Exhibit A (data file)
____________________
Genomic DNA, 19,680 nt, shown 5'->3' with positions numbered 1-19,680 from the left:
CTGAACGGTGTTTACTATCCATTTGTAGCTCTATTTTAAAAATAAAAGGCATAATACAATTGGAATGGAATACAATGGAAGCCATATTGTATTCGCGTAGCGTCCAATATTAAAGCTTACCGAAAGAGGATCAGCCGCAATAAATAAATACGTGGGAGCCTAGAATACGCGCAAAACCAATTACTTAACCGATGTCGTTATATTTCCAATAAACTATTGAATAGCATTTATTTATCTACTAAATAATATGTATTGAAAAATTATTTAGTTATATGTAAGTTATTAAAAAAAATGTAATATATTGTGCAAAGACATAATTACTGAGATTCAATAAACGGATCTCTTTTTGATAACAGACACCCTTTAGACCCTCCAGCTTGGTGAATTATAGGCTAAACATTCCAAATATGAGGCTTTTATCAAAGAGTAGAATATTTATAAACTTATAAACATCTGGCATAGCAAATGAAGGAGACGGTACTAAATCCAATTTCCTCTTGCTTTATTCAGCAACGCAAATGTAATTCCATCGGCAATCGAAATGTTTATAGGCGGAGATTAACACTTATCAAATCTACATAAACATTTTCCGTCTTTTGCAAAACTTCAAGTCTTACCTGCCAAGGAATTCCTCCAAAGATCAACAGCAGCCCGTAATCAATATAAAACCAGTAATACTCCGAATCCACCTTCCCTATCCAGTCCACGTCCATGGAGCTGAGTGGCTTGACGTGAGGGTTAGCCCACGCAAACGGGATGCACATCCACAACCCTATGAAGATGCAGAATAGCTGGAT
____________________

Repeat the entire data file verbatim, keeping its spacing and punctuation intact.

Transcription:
Genomic DNA, 19,680 nt, shown 5'->3' with positions numbered 1-19,680 from the left:
CTGAACGGTGTTTACTATCCATTTGTAGCTCTATTTTAAAAATAAAAGGCATAATACAATTGGAATGGAATACAATGGAAGCCATATTGTATTCGCGTAGCGTCCAATATTAAAGCTTACCGAAAGAGGATCAGCCGCAATAAATAAATACGTGGGAGCCTAGAATACGCGCAAAACCAATTACTTAACCGATGTCGTTATATTTCCAATAAACTATTGAATAGCATTTATTTATCTACTAAATAATATGTATTGAAAAATTATTTAGTTATATGTAAGTTATTAAAAAAAATGTAATATATTGTGCAAAGACATAATTACTGAGATTCAATAAACGGATCTCTTTTTGATAACAGACACCCTTTAGACCCTCCAGCTTGGTGAATTATAGGCTAAACATTCCAAATATGAGGCTTTTATCAAAGAGTAGAATATTTATAAACTTATAAACATCTGGCATAGCAAATGAAGGAGACGGTACTAAATCCAATTTCCTCTTGCTTTATTCAGCAACGCAAATGTAATTCCATCGGCAATCGAAATGTTTATAGGCGGAGATTAACACTTATCAAATCTACATAAACATTTTCCGTCTTTTGCAAAACTTCAAGTCTTACCTGCCAAGGAATTCCTCCAAAGATCAACAGCAGCCCGTAATCAATATAAAACCAGTAATACTCCGAATCCACCTTCCCTATCCAGTCCACGTCCATGGAGCTGAGTGGCTTGACGTGAGGGTTAGCCCACGCAAACGGGATGCACATCCACAACCCTATGAAGATGCAGAATAGCTGGAT